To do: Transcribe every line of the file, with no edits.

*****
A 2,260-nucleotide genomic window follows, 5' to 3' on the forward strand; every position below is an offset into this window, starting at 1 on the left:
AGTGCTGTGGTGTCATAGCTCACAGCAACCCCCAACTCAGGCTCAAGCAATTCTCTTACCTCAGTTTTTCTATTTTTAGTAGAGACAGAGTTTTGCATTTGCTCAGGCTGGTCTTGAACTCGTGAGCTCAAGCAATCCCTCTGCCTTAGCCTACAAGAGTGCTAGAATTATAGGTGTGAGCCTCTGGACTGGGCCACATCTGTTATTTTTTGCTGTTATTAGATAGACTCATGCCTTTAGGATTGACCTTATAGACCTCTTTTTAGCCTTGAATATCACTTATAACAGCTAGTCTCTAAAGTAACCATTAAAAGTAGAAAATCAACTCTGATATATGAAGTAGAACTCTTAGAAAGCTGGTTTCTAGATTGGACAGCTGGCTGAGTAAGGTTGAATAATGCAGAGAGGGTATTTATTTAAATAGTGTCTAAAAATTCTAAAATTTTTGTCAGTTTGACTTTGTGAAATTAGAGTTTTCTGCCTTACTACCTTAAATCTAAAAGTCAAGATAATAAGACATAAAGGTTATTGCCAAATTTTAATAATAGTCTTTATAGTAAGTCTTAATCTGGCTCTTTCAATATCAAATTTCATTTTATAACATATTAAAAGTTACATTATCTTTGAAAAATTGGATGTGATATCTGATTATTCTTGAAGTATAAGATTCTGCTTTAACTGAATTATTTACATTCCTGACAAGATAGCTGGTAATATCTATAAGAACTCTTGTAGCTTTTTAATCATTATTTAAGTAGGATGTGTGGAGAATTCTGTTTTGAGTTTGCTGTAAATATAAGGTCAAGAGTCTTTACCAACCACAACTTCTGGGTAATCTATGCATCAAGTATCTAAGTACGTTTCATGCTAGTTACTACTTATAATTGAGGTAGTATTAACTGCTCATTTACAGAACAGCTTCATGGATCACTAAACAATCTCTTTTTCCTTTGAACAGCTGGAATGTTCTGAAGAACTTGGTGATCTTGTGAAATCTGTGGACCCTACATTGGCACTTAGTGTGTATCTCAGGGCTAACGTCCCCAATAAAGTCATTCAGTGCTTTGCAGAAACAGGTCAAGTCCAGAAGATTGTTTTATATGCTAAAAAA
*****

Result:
A 2,260-nucleotide genomic window follows, 5' to 3' on the forward strand; every position below is an offset into this window, starting at 1 on the left:
AGTGCTGTGGTGTCATAGCTCACAGCAACCCCCAACTCAGGCTCAAGCAATTCTCTTACCTCAGTTTTTCTATTTTTAGTAGAGACAGAGTTTTGCATTTGCTCAGGCTGGTCTTGAACTCGTGAGCTCAAGCAATCCCTCTGCCTTAGCCTACAAGAGTGCTAGAATTATAGGTGTGAGCCTCTGGACTGGGCCACATCTGTTATTTTTTGCTGTTATTAGATAGACTCATGCCTTTAGGATTGACCTTATAGACCTCTTTTTAGCCTTGAATATCACTTATAACAGCTAGTCTCTAAAGTAACCATTAAAAGTAGAAAATCAACTCTGATATATGAAGTAGAACTCTTAGAAAGCTGGTTTCTAGATTGGACAGCTGGCTGAGTAAGGTTGAATAATGCAGAGAGGGTATTTATTTAAATAGTGTCTAAAAATTCTAAAATTTTTGTCAGTTTGACTTTGTGAAATTAGAGTTTTCTGCCTTACTACCTTAAATCTAAAAGTCAAGATAATAAGACATAAAGGTTATTGCCAAATTTTAATAATAGTCTTTATAGTAAGTCTTAATCTGGCTCTTTCAATATCAAATTTCATTTTATAACATATTAAAAGTTACATTATCTTTGAAAAATTGGATGTGATATCTGATTATTCTTGAAGTATAAGATTCTGCTTTAACTGAATTATTTACATTCCTGACAAGATAGCTGGTAATATCTATAAGAACTCTTGTAGCTTTTTAATCATTATTTAAGTAGGATGTGTGGAGAATTCTGTTTTGAGTTTGCTGTAAATATAAGGTCAAGAGTCTTTACCAACCACAACTTCTGGGTAATCTATGCATCAAGTATCTAAGTACGTTTCATGCTAGTTACTACTTATAATTGAGGTAGTATTAACTGCTCATTTACAGAACAGCTTCATGGATCACTAAACAATCTCTTTTTCCTTTGAACAGCTGGAATGTTCTGAAGAACTTGGTGATCTTGTGAAATCTGTGGACCCTACATTGGCACTTAGTGTGTATCTCAGGGCTAACGTCCCCAATAAAGTCATTCAGTGCTTTGCAGAAACAGGTCAAGTCCAGAAGATTGTTTTATATGCTAAAAAA